Just a couple of months earlier, my husband and I had made the decision that I would apply for high school English positions, especially those in schools where race and poverty had historically led to educational disparity. In the wake of racial unrest following the deaths of George Floyd, Ahmaud Arbury, and Breonna Taylor, I felt newly called to this work because I believe that Black lives matter and I wanted to do more than just say that with my mouth.

My interior idealistic 25 year old self wanted to change the world.

I applied widely to schools in Detroit, Ypsilanti, and Ann Arbor and landed with Equity Education, an agency committed to intentionally tearing down racial inequities — they want to change the world, too!

They were asking me to teach seniors about the college application process, even though they didn’t know that in my last high school teaching position I had worked with the counseling department to walk with high school juniors and seniors through researching colleges, writing college essays, doing SAT prep, and writing resumes. They couldn’t have known I was uniquely qualified to design and teach this course — they couldn’t have known this was more than all I had dared to hope for.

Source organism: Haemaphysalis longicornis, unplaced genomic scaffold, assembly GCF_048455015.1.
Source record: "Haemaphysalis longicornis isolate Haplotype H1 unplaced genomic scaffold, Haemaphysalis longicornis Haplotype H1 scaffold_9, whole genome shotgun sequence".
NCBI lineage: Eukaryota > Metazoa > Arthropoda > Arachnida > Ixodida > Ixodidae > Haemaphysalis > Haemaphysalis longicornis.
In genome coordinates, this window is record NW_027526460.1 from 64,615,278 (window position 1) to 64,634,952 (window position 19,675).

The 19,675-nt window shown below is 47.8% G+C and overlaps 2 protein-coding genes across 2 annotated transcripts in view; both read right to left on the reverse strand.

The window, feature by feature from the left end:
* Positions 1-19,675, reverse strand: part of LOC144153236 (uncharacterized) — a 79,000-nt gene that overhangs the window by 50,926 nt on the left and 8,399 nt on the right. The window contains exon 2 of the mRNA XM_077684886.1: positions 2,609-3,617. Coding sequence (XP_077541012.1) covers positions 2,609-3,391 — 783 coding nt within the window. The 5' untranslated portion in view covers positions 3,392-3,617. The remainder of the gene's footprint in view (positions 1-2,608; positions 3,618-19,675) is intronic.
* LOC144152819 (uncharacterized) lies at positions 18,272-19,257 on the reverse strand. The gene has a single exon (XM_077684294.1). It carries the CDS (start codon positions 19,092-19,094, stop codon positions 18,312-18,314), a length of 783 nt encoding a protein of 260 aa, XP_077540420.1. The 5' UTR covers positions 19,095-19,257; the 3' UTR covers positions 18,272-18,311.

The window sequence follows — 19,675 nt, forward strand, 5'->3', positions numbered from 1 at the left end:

But God knew. He knew that I’d been preparing for this position for most of my career. I’d not only taught college writing and AP courses for nine years in St. Louis, I’d also taught freshman writing and developmental composition at the college level. I’d designed curriculum for rigorous dual-credit courses and for more foundational courses for emerging writers, so when they asked, “Would I be willing?” my response was, “Are you kidding? It would be my pleasure.”